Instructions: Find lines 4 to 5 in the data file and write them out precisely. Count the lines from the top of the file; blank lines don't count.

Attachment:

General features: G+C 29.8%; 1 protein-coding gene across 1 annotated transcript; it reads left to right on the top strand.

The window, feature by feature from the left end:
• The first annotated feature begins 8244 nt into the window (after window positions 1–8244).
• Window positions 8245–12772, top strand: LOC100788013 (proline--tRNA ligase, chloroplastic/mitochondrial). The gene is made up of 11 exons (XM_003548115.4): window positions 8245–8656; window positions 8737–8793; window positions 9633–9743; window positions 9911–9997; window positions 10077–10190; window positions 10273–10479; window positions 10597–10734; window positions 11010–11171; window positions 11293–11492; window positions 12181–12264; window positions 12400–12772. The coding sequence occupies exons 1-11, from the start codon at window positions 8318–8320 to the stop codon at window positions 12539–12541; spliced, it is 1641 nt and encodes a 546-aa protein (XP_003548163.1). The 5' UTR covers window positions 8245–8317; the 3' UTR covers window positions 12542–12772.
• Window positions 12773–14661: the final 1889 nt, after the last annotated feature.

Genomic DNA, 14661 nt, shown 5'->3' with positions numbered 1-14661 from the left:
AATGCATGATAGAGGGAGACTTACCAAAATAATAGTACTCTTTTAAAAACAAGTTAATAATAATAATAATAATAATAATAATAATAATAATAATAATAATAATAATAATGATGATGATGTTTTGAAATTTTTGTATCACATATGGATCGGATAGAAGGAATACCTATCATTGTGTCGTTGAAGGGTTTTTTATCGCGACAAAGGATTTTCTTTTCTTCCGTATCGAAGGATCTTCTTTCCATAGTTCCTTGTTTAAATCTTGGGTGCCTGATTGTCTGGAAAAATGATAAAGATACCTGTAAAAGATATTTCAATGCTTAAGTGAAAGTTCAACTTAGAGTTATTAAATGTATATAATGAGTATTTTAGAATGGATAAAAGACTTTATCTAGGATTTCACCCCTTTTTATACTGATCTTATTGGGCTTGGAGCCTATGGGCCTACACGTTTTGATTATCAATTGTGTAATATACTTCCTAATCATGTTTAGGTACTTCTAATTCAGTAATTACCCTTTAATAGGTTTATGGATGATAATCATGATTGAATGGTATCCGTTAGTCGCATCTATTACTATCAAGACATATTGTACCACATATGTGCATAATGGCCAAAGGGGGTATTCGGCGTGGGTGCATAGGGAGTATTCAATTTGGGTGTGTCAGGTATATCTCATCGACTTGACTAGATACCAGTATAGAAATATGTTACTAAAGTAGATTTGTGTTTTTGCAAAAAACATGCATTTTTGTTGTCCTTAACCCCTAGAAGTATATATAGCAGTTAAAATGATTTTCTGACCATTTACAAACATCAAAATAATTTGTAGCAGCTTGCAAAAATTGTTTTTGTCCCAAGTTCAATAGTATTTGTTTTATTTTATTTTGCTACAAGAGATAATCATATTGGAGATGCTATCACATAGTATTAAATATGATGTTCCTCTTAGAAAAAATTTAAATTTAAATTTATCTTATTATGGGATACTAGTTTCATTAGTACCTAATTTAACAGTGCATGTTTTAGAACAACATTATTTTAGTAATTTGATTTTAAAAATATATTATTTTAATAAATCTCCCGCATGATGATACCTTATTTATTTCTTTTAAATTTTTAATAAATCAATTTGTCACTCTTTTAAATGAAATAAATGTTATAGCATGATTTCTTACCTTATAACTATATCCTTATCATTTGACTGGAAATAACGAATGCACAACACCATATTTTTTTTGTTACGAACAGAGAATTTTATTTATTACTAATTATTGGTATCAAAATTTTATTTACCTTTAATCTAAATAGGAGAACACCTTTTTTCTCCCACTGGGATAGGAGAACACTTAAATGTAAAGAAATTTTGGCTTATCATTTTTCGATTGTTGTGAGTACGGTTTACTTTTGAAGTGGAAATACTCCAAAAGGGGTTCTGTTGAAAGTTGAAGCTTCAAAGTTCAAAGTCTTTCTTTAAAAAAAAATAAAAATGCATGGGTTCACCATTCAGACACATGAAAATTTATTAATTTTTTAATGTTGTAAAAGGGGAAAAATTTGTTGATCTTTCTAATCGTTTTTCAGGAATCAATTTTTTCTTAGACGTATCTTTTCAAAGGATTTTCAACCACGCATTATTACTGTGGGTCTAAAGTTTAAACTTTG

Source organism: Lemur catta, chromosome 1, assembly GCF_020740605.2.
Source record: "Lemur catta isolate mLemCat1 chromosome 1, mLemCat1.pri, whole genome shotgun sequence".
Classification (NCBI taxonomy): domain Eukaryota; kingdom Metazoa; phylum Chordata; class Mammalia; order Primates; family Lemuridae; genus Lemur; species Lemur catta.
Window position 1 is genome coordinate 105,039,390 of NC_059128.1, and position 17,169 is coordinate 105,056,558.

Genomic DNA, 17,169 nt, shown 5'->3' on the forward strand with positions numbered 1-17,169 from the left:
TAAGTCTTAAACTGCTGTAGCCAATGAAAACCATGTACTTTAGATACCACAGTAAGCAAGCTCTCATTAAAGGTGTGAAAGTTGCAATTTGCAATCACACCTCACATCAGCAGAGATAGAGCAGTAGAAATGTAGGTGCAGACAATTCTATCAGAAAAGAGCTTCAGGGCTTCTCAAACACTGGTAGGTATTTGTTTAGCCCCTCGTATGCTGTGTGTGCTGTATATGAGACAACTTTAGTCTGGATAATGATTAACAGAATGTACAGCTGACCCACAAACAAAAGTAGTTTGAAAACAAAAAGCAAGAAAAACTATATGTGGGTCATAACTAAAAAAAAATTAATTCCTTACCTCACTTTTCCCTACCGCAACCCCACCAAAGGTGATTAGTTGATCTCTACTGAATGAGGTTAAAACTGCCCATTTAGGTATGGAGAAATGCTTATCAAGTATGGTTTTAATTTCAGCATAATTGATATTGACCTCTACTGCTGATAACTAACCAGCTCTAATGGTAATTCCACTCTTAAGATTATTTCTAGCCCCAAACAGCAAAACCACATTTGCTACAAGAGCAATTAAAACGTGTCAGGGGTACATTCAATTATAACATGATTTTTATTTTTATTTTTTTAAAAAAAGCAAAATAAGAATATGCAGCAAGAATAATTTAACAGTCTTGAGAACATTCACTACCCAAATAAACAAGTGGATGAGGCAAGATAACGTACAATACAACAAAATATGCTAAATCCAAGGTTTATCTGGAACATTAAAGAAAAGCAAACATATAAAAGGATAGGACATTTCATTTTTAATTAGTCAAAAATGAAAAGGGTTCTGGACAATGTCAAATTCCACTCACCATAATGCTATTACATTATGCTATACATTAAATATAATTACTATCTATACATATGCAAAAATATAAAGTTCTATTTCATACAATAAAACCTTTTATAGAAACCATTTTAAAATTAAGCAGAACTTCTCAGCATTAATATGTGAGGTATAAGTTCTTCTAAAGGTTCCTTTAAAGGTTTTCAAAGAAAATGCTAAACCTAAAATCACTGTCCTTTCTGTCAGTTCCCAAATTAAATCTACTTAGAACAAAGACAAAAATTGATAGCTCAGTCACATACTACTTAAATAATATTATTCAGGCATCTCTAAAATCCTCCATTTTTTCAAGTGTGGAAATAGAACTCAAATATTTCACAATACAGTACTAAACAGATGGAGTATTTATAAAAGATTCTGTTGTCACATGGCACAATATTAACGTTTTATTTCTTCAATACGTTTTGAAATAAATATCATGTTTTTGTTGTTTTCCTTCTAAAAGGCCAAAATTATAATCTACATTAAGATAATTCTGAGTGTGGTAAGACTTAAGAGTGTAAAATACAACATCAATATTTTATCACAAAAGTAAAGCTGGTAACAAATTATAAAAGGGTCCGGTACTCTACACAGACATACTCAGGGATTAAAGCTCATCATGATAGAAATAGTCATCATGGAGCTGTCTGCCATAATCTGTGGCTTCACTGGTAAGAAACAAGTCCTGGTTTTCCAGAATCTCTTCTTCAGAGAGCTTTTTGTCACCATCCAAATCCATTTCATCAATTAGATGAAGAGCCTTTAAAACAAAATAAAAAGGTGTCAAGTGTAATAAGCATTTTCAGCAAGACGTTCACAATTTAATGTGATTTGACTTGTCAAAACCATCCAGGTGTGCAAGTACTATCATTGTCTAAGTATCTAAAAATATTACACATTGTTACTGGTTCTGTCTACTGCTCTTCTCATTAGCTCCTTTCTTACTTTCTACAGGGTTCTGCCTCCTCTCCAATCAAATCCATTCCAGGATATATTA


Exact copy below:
• Window positions 8245–12772, top strand: LOC100788013 (proline--tRNA ligase, chloroplastic/mitochondrial). The gene is made up of 11 exons (XM_003548115.4): window positions 8245–8656; window positions 8737–8793; window positions 9633–9743; window positions 9911–9997; window positions 10077–10190; window positions 10273–10479; window positions 10597–10734; window positions 11010–11171; window positions 11293–11492; window positions 12181–12264; window positions 12400–12772. The coding sequence occupies exons 1-11, from the start codon at window positions 8318–8320 to the stop codon at window positions 12539–12541; spliced, it is 1641 nt and encodes a 546-aa protein (XP_003548163.1). The 5' UTR covers window positions 8245–8317; the 3' UTR covers window positions 12542–12772.
• Window positions 12773–14661: the final 1889 nt, after the last annotated feature.